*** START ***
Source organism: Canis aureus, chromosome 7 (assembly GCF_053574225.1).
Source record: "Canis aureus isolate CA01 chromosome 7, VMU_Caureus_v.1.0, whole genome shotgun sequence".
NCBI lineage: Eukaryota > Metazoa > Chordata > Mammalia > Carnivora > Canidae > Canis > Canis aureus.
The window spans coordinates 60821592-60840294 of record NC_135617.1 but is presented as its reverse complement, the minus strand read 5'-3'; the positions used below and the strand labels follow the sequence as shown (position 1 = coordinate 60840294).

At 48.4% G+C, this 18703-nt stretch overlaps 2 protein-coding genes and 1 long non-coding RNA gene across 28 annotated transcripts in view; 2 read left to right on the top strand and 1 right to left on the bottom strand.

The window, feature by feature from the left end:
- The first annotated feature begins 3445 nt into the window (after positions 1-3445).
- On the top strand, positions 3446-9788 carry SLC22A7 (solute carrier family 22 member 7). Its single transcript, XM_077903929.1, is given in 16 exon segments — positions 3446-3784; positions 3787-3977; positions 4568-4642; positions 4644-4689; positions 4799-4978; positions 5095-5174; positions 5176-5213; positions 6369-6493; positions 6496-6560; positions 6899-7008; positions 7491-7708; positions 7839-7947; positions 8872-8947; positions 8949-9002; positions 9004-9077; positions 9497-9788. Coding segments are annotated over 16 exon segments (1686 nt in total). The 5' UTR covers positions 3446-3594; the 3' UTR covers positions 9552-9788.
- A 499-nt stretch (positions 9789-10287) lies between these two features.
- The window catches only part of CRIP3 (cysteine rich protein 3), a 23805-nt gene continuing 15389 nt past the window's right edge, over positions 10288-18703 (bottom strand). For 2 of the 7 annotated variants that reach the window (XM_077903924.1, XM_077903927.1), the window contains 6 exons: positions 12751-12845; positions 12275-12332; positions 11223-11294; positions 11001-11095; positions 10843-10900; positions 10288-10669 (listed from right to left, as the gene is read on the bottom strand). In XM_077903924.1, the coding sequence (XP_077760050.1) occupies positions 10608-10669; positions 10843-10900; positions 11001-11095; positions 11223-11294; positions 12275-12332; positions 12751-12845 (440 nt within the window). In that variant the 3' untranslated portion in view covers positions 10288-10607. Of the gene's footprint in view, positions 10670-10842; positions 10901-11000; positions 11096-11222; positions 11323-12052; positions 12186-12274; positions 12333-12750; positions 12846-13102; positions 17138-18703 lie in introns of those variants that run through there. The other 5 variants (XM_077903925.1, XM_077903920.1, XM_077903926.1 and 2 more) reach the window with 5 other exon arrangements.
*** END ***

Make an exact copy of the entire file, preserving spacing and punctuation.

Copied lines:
Source organism: Canis aureus, chromosome 7 (assembly GCF_053574225.1).
Source record: "Canis aureus isolate CA01 chromosome 7, VMU_Caureus_v.1.0, whole genome shotgun sequence".
NCBI lineage: Eukaryota > Metazoa > Chordata > Mammalia > Carnivora > Canidae > Canis > Canis aureus.
The window spans coordinates 60821592-60840294 of record NC_135617.1 but is presented as its reverse complement, the minus strand read 5'-3'; the positions used below and the strand labels follow the sequence as shown (position 1 = coordinate 60840294).

At 48.4% G+C, this 18703-nt stretch overlaps 2 protein-coding genes and 1 long non-coding RNA gene across 28 annotated transcripts in view; 2 read left to right on the top strand and 1 right to left on the bottom strand.

The window, feature by feature from the left end:
- The first annotated feature begins 3445 nt into the window (after positions 1-3445).
- On the top strand, positions 3446-9788 carry SLC22A7 (solute carrier family 22 member 7). Its single transcript, XM_077903929.1, is given in 16 exon segments — positions 3446-3784; positions 3787-3977; positions 4568-4642; positions 4644-4689; positions 4799-4978; positions 5095-5174; positions 5176-5213; positions 6369-6493; positions 6496-6560; positions 6899-7008; positions 7491-7708; positions 7839-7947; positions 8872-8947; positions 8949-9002; positions 9004-9077; positions 9497-9788. Coding segments are annotated over 16 exon segments (1686 nt in total). The 5' UTR covers positions 3446-3594; the 3' UTR covers positions 9552-9788.
- A 499-nt stretch (positions 9789-10287) lies between these two features.
- The window catches only part of CRIP3 (cysteine rich protein 3), a 23805-nt gene continuing 15389 nt past the window's right edge, over positions 10288-18703 (bottom strand). For 2 of the 7 annotated variants that reach the window (XM_077903924.1, XM_077903927.1), the window contains 6 exons: positions 12751-12845; positions 12275-12332; positions 11223-11294; positions 11001-11095; positions 10843-10900; positions 10288-10669 (listed from right to left, as the gene is read on the bottom strand). In XM_077903924.1, the coding sequence (XP_077760050.1) occupies positions 10608-10669; positions 10843-10900; positions 11001-11095; positions 11223-11294; positions 12275-12332; positions 12751-12845 (440 nt within the window). In that variant the 3' untranslated portion in view covers positions 10288-10607. Of the gene's footprint in view, positions 10670-10842; positions 10901-11000; positions 11096-11222; positions 11323-12052; positions 12186-12274; positions 12333-12750; positions 12846-13102; positions 17138-18703 lie in introns of those variants that run through there. The other 5 variants (XM_077903925.1, XM_077903920.1, XM_077903926.1 and 2 more) reach the window with 5 other exon arrangements.